Quote:
Originally Posted by FreddtFoyle
Miami, why don't you do us all a favour and share your chisquare spreadsheet somewhere like GoogleDocs so we can all learn from your work and discuss it.
Because you gotta admit, when it comes to simple probabilities of winning, when one group wins a championship tournament 4 out of 16 times (25%), and another wins it 7 out of 16 times (44%) in the same period, and the first group, the OUA, has more teams competing for the prize thanks to their two guaranteed spots each tournament, it is pretty difficult to grasp that it "is not significantly different from chance" that the AUS has a more dominant record on the national stage.

The reason I did a proper statistical analysis is because, repeatedly, you have stated that you only deal with facts, and seem to have presumed that you had all of the facts and I had none. Statistics can tell us what the facts are.
The beauty of statistical tests is that they can tell you if what you are seeing is supported by the data. Your hypothesis is that AUS teams are more likely to win the University Cup (because the best AUS teams are better than the best OUA/CW teams). My hypothesis is that is not true, and that the best teams from each league are equally strong  and thus getting into the University Cup is most important thing. The beauty of statistics is that, using the data we have observed, we can test your hypothesis against mine.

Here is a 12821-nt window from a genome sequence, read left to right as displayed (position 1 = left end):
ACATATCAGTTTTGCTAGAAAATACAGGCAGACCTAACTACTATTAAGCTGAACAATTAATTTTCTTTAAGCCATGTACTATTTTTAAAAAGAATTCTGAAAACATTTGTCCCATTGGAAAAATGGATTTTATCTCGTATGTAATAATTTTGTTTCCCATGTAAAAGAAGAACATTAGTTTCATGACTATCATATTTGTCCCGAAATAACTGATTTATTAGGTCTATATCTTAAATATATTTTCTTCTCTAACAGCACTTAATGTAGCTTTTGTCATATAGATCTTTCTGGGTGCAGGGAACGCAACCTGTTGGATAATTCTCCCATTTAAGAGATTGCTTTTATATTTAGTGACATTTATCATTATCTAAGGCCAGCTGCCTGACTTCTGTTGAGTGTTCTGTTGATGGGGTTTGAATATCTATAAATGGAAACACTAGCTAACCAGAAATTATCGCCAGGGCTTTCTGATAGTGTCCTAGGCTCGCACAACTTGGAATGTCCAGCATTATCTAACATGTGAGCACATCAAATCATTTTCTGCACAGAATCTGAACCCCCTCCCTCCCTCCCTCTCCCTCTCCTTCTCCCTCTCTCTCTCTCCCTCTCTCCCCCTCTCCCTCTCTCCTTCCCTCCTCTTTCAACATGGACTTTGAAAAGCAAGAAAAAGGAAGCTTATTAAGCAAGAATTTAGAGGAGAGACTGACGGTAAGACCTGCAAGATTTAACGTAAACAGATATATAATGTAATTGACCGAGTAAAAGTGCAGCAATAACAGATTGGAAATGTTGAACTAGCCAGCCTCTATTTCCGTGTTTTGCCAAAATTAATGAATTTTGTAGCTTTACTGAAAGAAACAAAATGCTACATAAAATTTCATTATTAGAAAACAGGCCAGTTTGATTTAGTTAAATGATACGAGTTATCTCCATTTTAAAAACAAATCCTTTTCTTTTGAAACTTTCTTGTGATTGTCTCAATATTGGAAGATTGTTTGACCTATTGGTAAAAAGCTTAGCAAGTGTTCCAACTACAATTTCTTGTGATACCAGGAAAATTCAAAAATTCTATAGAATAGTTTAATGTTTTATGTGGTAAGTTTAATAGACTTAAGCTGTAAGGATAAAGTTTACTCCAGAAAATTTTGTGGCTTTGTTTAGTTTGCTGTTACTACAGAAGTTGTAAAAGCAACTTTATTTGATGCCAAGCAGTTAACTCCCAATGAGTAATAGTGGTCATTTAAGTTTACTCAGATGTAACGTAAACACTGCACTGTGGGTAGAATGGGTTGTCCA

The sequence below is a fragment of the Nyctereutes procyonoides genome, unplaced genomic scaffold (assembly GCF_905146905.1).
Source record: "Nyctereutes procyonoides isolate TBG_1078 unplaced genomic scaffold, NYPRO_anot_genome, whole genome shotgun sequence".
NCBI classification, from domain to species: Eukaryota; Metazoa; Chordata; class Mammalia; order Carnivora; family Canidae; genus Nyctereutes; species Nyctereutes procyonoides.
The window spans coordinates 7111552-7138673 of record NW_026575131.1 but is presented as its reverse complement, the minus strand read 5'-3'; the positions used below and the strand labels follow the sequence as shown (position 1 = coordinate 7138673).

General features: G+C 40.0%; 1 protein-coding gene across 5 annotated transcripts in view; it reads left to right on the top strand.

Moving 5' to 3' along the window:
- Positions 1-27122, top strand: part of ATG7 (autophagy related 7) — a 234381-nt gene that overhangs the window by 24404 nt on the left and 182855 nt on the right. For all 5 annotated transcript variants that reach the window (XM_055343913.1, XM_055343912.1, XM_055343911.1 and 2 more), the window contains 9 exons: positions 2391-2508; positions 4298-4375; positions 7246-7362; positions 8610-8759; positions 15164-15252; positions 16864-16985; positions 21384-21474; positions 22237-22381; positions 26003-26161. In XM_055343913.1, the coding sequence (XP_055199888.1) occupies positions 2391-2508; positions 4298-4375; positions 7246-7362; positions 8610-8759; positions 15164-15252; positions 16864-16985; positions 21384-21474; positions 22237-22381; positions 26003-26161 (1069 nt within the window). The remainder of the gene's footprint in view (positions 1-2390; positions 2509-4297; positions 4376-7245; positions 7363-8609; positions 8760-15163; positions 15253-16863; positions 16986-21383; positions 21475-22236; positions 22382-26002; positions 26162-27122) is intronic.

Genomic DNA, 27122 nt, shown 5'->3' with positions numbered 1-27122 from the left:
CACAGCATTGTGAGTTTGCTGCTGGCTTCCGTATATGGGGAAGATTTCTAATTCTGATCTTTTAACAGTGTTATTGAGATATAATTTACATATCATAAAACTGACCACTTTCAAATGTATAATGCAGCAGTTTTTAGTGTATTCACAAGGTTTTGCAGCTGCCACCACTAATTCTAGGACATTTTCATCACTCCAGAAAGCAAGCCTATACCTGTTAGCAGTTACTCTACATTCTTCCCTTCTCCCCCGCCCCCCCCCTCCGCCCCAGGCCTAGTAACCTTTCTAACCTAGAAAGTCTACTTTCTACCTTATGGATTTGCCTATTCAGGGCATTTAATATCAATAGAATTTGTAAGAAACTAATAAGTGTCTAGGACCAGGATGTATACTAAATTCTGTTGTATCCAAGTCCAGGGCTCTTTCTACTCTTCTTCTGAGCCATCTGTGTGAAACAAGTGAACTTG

To be honest, if you don’t use know how to use Microsoft Excel, posting the file online wouldn’t help, because you wouldn't know what you are looking at. If you do know how to use Microsoft Excel, this is very easy to test yourself  just look online for an example.
To explain this more clearly, imagine that we had a 6sided die. Your hypothesis is that this die is weighted  that the AUS(s) side is (are) more likely to come up because the best AUS teams are better. The alternative hypothesis is that it is not weighted, and that all 6 sides are equally likely to come up. In other words  that it is a normal die.
Let's imagine that you rolled the die 16 times. How often would you expect each side to come up? Well, roughly 16/6 = 2.7 times for each side. Of course, we've all played board games long enough to know that sh%t happens, and sometimes you end up rolling 4 1's in a row. Does that mean that the die is weighted, or is it just chance?
The chisquare test is a beautiful test because it tests the probability that the results you see are due to chance.
In the 16 University Cups, the OUA has had 41 teams, CW 27, AUS 28. So, the expected number of Cup wins for each conference would be:
OUA = 16 x (41 / 96) = 6.8
CW = 16 x (28 / 96) = 4.7
AUS = 16 x (27 / 96) = 4.5
So, the question for your hypothesis is whether 7 is significantly more than 4.5?
Like all scientists (including the ones you rely on to find cures for cancer and to build your bridges), I use the standard of 95% certainty to say that, yes, the hypothesis is supported. This chisquare test falls well short of that, at around 70%.
Those are the scientific facts.
And, BTW, I worked for CIS teams in various recruiting / coaching capacities from 20012010, and I am still in constant contact with my coaching colleagues discussing these matters. Do us all a favour and stop acting like I don’t know CIS hockey. You may not agree with what I have to say, which is fine, but it should be clear to you by now that my opinions are not based on guesswork.